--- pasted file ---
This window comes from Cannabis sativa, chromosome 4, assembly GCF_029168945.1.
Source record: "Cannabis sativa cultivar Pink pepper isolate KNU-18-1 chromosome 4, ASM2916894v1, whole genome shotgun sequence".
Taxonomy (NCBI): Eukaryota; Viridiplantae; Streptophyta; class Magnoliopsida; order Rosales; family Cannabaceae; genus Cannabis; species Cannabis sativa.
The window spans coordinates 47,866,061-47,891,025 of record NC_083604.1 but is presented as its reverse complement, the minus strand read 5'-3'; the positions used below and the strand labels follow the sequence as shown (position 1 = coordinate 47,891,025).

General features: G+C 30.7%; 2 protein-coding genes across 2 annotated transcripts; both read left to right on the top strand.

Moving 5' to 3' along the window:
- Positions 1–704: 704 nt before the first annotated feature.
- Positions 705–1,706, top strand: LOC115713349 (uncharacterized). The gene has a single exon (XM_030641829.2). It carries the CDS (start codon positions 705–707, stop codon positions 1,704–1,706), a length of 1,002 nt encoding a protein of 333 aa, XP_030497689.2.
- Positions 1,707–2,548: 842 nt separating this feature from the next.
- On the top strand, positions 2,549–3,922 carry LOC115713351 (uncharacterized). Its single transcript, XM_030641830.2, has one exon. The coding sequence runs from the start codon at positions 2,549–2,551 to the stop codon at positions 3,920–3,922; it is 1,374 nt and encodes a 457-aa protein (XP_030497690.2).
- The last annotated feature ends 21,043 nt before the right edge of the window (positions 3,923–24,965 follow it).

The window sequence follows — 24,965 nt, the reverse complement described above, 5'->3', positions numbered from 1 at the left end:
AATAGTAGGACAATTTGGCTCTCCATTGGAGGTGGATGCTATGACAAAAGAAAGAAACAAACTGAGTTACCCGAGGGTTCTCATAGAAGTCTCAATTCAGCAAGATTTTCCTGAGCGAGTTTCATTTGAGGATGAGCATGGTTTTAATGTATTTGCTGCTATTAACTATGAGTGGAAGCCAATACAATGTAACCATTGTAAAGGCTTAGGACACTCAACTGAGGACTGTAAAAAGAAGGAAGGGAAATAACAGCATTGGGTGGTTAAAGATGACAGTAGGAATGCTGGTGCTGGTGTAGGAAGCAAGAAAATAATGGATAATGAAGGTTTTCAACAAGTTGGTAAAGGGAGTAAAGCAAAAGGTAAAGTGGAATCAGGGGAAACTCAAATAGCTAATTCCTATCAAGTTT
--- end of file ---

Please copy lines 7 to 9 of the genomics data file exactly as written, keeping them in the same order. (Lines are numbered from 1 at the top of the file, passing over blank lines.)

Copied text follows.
- Positions 1–704: 704 nt before the first annotated feature.
- Positions 705–1,706, top strand: LOC115713349 (uncharacterized). The gene has a single exon (XM_030641829.2). It carries the CDS (start codon positions 705–707, stop codon positions 1,704–1,706), a length of 1,002 nt encoding a protein of 333 aa, XP_030497689.2.
- Positions 1,707–2,548: 842 nt separating this feature from the next.